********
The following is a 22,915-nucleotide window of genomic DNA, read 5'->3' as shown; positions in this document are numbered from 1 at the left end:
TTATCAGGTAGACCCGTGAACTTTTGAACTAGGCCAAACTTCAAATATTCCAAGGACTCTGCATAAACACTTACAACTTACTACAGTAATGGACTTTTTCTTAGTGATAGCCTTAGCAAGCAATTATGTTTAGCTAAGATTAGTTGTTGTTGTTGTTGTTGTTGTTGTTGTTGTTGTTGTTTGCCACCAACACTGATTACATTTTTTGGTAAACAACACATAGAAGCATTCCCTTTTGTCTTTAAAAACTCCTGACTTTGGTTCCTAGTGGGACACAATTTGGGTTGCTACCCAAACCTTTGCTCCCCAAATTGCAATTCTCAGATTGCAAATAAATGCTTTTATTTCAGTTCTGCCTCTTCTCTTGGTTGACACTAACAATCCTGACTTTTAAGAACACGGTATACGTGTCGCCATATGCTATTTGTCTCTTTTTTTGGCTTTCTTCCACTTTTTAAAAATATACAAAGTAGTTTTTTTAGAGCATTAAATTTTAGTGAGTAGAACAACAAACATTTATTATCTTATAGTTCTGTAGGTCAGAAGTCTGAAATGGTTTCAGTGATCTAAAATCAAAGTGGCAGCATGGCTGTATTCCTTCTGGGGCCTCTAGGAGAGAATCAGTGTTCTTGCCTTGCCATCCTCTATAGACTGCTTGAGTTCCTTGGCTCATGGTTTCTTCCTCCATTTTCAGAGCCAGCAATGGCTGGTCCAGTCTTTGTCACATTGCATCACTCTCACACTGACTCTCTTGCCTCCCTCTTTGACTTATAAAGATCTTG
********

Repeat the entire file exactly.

The following is a 22,915-nucleotide window of genomic DNA, read 5'->3' as shown; positions in this document are numbered from 1 at the left end:
TTATCAGGTAGACCCGTGAACTTTTGAACTAGGCCAAACTTCAAATATTCCAAGGACTCTGCATAAACACTTACAACTTACTACAGTAATGGACTTTTTCTTAGTGATAGCCTTAGCAAGCAATTATGTTTAGCTAAGATTAGTTGTTGTTGTTGTTGTTGTTGTTGTTGTTGTTGTTGTTTGCCACCAACACTGATTACATTTTTTGGTAAACAACACATAGAAGCATTCCCTTTTGTCTTTAAAAACTCCTGACTTTGGTTCCTAGTGGGACACAATTTGGGTTGCTACCCAAACCTTTGCTCCCCAAATTGCAATTCTCAGATTGCAAATAAATGCTTTTATTTCAGTTCTGCCTCTTCTCTTGGTTGACACTAACAATCCTGACTTTTAAGAACACGGTATACGTGTCGCCATATGCTATTTGTCTCTTTTTTTGGCTTTCTTCCACTTTTTAAAAATATACAAAGTAGTTTTTTTAGAGCATTAAATTTTAGTGAGTAGAACAACAAACATTTATTATCTTATAGTTCTGTAGGTCAGAAGTCTGAAATGGTTTCAGTGATCTAAAATCAAAGTGGCAGCATGGCTGTATTCCTTCTGGGGCCTCTAGGAGAGAATCAGTGTTCTTGCCTTGCCATCCTCTATAGACTGCTTGAGTTCCTTGGCTCATGGTTTCTTCCTCCATTTTCAGAGCCAGCAATGGCTGGTCCAGTCTTTGTCACATTGCATCACTCTCACACTGACTCTCTTGCCTCCCTCTTTGACTTATAAAGATCTTG